Kidnapped Austrian Girl Pays Final Respects to Captor

The Austrian teen held in an underground cell for 8 1/2 years went to a morgue to pay last respects to her captor, police disclosed Friday, and she told a newspaper she once came agonizingly close to escaping.

Natascha Kampusch stopped briefly by the medical examiner's office in Vienna on Thursday to bid farewell to kidnapper Wolfgang Priklopil, who killed himself by jumping in front of a train hours after she bolted to freedom on Aug. 23, said Maj. Gen. Gerhard Lang of Austria's Federal Criminal Investigations Bureau.

Priklopil's remains were buried Friday under a false name in an undisclosed cemetery south of the capital, Lang said. He said authorities kept the location secret to keep away vandals.

CountryWatch: Austria

Kampusch, now 18, was not present at the funeral, Lang said. He said only two mourners were present at the grave: Priklopil's mother, and a sister of a former business associate.

The burial ceremony took only five minutes, and although the pair recited a prayer, no priest presided at the funeral, Austrian radio reported.

As nine police officers stood guard, the two mourners left wreaths of pink and red roses on the grave, the radio report said. It said Priklopil was buried in a light wood coffin and that the grave marker bore a false name.

The 44-year-old communications technician committed suicide a few hours after Kampusch escaped from his home in the Vienna suburb of Strasshof while he was distracted with a cell phone call.

Her disappearance while walking to school on March 2, 1998, as a freckle-faced 10-year-old had been Austria's greatest unsolved criminal mystery.

Officials did not say if Kampusch said or did anything during her stop at the coroner's office. Last week, she had released a statement saying she mourned "in a certain way" for Priklopil and empathized with his mother's loss.

Kampusch has been resting at a secure and undisclosed location since her dramatic escape. Psychologists tending to her said she was exhausted after giving her first interviews about her ordeal, during which she described her fear and anger at being taken and the horror of being thrust inside the tiny windowless cell for the first time.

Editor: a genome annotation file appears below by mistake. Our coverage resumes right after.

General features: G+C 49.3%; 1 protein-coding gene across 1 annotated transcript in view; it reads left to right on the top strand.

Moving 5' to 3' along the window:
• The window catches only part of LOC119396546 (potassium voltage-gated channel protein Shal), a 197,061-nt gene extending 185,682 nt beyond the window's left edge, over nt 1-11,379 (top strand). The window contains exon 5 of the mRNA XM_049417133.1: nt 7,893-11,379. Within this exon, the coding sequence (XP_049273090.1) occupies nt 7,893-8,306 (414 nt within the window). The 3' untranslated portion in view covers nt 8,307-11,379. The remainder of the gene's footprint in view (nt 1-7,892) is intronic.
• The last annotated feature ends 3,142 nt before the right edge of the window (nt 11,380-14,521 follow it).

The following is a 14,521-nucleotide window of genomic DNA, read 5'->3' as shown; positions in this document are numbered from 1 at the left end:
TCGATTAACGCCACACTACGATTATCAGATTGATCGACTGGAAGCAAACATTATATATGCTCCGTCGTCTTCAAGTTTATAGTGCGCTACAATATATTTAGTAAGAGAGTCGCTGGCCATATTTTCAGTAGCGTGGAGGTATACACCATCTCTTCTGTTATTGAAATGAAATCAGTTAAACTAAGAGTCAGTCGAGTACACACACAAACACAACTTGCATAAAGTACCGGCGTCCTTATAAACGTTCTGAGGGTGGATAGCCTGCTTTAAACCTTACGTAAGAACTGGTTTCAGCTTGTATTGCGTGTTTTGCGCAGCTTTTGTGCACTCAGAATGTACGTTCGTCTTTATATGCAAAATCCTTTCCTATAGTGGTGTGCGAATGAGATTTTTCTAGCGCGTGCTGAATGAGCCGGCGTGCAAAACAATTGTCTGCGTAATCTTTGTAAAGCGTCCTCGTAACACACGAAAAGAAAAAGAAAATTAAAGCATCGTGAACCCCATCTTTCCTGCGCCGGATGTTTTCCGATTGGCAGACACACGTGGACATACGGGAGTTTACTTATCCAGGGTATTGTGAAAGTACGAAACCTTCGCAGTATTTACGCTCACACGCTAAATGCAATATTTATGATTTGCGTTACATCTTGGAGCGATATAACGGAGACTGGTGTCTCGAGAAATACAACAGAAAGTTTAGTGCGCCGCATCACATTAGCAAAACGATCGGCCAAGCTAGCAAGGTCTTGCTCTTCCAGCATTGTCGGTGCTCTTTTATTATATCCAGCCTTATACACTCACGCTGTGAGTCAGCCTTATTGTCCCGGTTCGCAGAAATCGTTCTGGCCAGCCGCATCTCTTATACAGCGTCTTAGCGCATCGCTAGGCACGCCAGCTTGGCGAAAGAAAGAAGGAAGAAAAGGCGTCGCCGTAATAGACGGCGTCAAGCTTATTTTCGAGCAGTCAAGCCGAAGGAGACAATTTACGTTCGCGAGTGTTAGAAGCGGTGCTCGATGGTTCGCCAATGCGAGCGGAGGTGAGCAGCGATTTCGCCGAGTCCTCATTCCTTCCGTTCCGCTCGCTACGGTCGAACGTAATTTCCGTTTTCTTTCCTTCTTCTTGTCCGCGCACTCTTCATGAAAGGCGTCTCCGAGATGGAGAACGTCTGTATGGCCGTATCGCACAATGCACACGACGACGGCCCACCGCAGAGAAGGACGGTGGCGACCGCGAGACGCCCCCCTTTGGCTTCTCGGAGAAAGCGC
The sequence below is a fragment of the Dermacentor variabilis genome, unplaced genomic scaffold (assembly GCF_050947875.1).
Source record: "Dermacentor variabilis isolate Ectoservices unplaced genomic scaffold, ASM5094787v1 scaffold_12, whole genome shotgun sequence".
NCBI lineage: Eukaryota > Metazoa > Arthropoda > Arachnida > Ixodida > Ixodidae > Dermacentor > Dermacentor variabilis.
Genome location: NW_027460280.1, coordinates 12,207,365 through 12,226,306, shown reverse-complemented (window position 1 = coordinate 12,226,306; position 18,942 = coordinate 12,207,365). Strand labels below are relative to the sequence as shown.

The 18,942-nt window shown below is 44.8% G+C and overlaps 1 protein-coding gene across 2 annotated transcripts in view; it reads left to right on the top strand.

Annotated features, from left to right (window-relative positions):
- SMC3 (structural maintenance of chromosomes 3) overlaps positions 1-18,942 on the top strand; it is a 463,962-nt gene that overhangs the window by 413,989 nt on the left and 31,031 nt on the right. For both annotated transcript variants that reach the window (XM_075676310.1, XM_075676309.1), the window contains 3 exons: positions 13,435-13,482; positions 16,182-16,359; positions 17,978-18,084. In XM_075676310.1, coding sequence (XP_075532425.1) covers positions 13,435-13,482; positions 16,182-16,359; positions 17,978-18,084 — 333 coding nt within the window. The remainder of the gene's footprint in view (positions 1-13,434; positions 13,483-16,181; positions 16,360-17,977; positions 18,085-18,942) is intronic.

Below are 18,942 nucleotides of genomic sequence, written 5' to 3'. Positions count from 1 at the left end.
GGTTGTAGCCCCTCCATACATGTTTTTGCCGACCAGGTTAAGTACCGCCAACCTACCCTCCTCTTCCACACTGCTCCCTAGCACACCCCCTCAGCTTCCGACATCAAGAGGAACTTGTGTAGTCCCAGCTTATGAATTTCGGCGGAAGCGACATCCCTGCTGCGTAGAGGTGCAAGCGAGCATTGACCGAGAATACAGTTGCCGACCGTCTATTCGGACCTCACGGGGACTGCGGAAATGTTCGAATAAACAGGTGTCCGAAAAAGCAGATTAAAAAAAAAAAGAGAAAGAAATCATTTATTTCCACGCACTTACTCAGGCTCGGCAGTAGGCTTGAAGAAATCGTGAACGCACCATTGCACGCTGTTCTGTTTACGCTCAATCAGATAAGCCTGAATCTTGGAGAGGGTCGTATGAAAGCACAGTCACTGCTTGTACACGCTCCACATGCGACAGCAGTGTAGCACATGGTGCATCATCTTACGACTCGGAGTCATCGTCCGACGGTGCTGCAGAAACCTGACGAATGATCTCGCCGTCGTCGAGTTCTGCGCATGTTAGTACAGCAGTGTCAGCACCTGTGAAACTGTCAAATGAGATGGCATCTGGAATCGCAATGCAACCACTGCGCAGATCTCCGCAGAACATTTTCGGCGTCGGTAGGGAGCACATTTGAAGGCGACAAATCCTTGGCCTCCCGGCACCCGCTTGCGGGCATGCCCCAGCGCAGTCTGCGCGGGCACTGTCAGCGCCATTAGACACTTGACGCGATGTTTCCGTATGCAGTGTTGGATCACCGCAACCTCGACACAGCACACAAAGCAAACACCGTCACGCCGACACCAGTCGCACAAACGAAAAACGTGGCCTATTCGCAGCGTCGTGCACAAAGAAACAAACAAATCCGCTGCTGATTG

"Natascha Superstar," the Kurier newspaper headlined on its front page Friday, noting that her TV interview scored record ratings after 2.7 million Austrians in the nation of 8 million tuned in.

Kampusch told the mass-circulation Kronen Zeitung daily, which has been publishing daily installments of its interview with her, that she once made it undetected to the front gate of Priklopil's house when she suddenly got dizzy, lost her nerve and crept back into the house.

"It was a fear of escape -- like those people who are afraid to leave their house, even though everything is open," she said in a segment for Saturday's editions. It was unclear when the gate incident occurred.

Earlier this week, Kampusch told of another time when she tried to jump out of her captor's car when he took her out shopping. She also described how Priklopil threatened to kill anyone she might consider fleeing to while they were out on errands, and recounted freezing in panic when a sales clerk once asked her: "May I help you?"

Lang gave Kampusch an official FBI cap after she indicated during police questioning about her ordeal that she wanted one. He said investigators would not meet with her next week out of respect for her need to rest.

On Friday, Lang also warned that investigators had come across several bogus online appeals for donations to help Kampusch which had nothing to do with official campaigns set up in Austria to raise money for the teen, and he cautioned donors to carefully examine bank account information before giving.

Kampusch's lawyer, Gerald Ganzger, told the Austria Press Agency on Friday that she intended to use the donations to help people in need "and made it very clear that she won't spend a cent on herself."

Monika Pinterits, another lawyer advising Kampusch, said the young woman granted the interviews this week — including one broadcast on national television — "to give something of herself so the paparazzi would leave her in peace."

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